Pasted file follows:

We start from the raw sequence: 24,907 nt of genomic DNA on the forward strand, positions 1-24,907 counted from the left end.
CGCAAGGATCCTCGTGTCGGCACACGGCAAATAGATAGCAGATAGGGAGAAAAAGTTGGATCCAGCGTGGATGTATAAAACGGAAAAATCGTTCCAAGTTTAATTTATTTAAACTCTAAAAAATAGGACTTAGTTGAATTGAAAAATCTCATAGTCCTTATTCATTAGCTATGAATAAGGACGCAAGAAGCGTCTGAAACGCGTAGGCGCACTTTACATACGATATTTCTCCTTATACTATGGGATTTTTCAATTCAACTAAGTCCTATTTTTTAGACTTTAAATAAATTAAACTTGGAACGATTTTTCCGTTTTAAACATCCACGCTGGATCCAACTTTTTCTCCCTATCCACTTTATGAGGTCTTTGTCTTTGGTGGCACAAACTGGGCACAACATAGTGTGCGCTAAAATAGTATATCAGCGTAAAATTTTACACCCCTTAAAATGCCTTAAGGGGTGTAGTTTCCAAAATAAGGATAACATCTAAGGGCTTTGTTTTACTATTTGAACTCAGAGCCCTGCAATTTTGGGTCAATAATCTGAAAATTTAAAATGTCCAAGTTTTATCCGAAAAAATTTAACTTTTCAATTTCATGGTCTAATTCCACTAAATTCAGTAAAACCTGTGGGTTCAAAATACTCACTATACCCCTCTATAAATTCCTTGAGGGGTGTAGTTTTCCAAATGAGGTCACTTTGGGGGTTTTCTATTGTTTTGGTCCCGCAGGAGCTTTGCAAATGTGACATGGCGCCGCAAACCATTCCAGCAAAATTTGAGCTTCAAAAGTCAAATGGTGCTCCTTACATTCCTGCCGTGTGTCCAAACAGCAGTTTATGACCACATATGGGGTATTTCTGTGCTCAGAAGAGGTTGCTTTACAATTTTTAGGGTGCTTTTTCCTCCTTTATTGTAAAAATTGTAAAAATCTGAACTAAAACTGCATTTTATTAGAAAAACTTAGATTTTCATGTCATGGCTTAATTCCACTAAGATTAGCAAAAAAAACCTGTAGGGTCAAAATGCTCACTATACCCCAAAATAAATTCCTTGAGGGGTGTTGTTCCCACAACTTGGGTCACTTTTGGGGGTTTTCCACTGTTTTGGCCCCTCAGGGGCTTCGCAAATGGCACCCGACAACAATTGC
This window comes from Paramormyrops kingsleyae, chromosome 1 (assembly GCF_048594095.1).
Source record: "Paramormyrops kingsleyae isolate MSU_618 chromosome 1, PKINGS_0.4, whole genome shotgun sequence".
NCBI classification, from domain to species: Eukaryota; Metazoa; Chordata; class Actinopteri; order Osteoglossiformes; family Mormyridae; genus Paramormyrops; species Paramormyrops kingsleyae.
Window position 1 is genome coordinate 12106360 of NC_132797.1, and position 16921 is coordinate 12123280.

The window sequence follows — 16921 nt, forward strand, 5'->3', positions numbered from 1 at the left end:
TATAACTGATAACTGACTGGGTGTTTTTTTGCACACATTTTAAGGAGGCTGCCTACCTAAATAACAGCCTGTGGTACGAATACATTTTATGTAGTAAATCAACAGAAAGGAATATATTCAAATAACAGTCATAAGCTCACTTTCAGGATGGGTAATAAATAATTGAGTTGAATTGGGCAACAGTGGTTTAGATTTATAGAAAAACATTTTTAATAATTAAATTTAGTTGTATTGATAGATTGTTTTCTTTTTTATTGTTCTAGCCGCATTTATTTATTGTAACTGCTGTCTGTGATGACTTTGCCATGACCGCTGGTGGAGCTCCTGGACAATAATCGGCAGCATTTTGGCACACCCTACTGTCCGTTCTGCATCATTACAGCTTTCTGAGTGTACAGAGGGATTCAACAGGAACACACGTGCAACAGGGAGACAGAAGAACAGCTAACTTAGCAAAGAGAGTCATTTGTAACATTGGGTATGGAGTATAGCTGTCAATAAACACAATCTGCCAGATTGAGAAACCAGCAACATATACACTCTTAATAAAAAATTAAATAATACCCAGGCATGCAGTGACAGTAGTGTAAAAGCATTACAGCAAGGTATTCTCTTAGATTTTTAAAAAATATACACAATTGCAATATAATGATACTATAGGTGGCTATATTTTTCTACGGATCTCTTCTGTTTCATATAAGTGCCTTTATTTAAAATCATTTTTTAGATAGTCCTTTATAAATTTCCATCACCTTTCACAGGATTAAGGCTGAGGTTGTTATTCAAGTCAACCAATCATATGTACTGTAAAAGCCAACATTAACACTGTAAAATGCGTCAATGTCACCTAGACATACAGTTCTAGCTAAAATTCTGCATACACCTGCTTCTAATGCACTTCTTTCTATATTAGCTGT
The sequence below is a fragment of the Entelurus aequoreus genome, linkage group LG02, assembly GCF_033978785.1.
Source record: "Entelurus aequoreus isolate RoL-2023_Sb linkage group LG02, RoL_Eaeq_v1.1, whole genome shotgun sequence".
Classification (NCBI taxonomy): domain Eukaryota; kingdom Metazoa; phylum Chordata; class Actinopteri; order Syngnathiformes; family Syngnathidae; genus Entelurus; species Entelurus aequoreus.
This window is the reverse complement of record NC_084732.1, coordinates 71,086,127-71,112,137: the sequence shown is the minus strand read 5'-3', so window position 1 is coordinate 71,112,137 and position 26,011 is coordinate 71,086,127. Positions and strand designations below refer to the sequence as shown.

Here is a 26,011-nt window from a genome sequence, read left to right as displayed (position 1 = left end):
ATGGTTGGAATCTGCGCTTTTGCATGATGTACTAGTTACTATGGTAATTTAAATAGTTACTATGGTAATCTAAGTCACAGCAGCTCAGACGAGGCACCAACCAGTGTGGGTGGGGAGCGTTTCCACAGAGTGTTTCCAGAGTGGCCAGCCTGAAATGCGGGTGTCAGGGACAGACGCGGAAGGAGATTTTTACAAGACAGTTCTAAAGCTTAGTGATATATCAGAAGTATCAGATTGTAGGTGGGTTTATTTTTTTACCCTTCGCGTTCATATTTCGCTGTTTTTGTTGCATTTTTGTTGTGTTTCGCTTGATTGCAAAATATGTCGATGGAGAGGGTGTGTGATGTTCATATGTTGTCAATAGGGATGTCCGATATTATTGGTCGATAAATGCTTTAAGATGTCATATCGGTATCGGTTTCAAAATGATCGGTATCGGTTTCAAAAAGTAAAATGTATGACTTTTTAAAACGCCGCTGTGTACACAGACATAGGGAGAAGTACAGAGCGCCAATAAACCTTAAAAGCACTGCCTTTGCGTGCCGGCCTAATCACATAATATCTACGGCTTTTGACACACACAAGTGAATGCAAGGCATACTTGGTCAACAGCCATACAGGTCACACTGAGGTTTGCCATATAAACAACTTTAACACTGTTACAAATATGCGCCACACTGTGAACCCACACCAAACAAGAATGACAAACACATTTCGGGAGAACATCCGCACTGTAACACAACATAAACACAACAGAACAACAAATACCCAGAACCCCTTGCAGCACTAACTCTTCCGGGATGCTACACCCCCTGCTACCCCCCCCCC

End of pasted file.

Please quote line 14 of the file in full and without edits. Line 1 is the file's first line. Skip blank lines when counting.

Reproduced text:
ATGGTTGGAATCTGCGCTTTTGCATGATGTACTAGTTACTATGGTAATTTAAATAGTTACTATGGTAATCTAAGTCACAGCAGCTCAGACGAGGCACCAACCAGTGTGGGTGGGGAGCGTTTCCACAGAGTGTTTCCAGAGTGGCCAGCCTGAAATGCGGGTGTCAGGGACAGACGCGGAAGGAGATTTTTACAAGACAGTTCTAAAGCTTAGTGATATATCAGAAGTATCAGATTGTAGGTGGGTTTATTTTTTTACCCTTCGCGTTCATATTTCGCTGTTTTTGTTGCATTTTTGTTGTGTTTCGCTTGATTGCAAAATATGTCGATGGAGAGGGTGTGTGATGTTCATATGTTGTCAATAGGGATGTCCGATATTATTGGTCGATAAATGCTTTAAGATGTCATATCGGTATCGGTTTCAAAATGATCGGTATCGGTTTCAAAAAGTAAAATGTATGACTTTTTAAAACGCCGCTGTGTACACAGACATAGGGAGAAGTACAGAGCGCCAATAAACCTTAAAAGCACTGCCTTTGCGTGCCGGCCTAATCACATAATATCTACGGCTTTTGACACACACAAGTGAATGCAAGGCATACTTGGTCAACAGCCATACAGGTCACACTGAGGTTTGCCATATAAACAACTTTAACACTGTTACAAATATGCGCCACACTGTGAACCCACACCAAACAAGAATGACAAACACATTTCGGGAGAACATCCGCACTGTAACACAACATAAACACAACAGAACAACAAATACCCAGAACCCCTTGCAGCACTAACTCTTCCGGGATGCTACACCCCCTGCTACCCCCCCCCC